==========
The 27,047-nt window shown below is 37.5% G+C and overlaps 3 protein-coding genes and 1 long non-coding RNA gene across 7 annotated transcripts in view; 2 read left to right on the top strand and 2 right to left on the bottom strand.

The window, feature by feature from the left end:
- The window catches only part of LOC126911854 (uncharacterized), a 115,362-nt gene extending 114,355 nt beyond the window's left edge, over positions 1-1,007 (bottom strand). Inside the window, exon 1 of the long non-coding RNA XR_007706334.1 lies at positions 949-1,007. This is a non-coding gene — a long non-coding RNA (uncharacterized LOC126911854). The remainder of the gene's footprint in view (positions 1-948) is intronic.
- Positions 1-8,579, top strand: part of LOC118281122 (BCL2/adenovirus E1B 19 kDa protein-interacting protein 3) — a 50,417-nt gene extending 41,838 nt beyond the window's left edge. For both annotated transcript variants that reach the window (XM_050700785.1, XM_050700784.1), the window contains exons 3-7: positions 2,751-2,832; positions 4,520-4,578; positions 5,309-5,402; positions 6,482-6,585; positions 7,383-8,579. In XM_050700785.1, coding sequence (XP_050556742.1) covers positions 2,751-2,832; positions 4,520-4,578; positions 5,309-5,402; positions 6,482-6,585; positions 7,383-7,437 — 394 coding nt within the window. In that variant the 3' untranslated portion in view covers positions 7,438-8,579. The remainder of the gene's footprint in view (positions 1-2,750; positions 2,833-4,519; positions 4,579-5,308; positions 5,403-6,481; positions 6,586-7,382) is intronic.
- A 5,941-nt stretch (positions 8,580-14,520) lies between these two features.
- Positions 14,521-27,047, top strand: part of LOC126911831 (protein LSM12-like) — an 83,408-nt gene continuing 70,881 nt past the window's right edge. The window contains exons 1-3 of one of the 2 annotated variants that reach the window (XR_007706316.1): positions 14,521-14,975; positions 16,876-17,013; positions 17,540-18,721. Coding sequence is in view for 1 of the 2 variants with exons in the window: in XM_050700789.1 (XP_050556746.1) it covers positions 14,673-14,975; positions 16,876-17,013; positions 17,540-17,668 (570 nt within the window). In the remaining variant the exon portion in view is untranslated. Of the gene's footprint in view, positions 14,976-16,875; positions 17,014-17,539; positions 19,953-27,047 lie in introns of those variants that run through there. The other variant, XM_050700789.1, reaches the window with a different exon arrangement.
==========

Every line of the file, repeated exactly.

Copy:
The 27,047-nt window shown below is 37.5% G+C and overlaps 3 protein-coding genes and 1 long non-coding RNA gene across 7 annotated transcripts in view; 2 read left to right on the top strand and 2 right to left on the bottom strand.

The window, feature by feature from the left end:
- The window catches only part of LOC126911854 (uncharacterized), a 115,362-nt gene extending 114,355 nt beyond the window's left edge, over positions 1-1,007 (bottom strand). Inside the window, exon 1 of the long non-coding RNA XR_007706334.1 lies at positions 949-1,007. This is a non-coding gene — a long non-coding RNA (uncharacterized LOC126911854). The remainder of the gene's footprint in view (positions 1-948) is intronic.
- Positions 1-8,579, top strand: part of LOC118281122 (BCL2/adenovirus E1B 19 kDa protein-interacting protein 3) — a 50,417-nt gene extending 41,838 nt beyond the window's left edge. For both annotated transcript variants that reach the window (XM_050700785.1, XM_050700784.1), the window contains exons 3-7: positions 2,751-2,832; positions 4,520-4,578; positions 5,309-5,402; positions 6,482-6,585; positions 7,383-8,579. In XM_050700785.1, coding sequence (XP_050556742.1) covers positions 2,751-2,832; positions 4,520-4,578; positions 5,309-5,402; positions 6,482-6,585; positions 7,383-7,437 — 394 coding nt within the window. In that variant the 3' untranslated portion in view covers positions 7,438-8,579. The remainder of the gene's footprint in view (positions 1-2,750; positions 2,833-4,519; positions 4,579-5,308; positions 5,403-6,481; positions 6,586-7,382) is intronic.
- A 5,941-nt stretch (positions 8,580-14,520) lies between these two features.
- Positions 14,521-27,047, top strand: part of LOC126911831 (protein LSM12-like) — an 83,408-nt gene continuing 70,881 nt past the window's right edge. The window contains exons 1-3 of one of the 2 annotated variants that reach the window (XR_007706316.1): positions 14,521-14,975; positions 16,876-17,013; positions 17,540-18,721. Coding sequence is in view for 1 of the 2 variants with exons in the window: in XM_050700789.1 (XP_050556746.1) it covers positions 14,673-14,975; positions 16,876-17,013; positions 17,540-17,668 (570 nt within the window). In the remaining variant the exon portion in view is untranslated. Of the gene's footprint in view, positions 14,976-16,875; positions 17,014-17,539; positions 19,953-27,047 lie in introns of those variants that run through there. The other variant, XM_050700789.1, reaches the window with a different exon arrangement.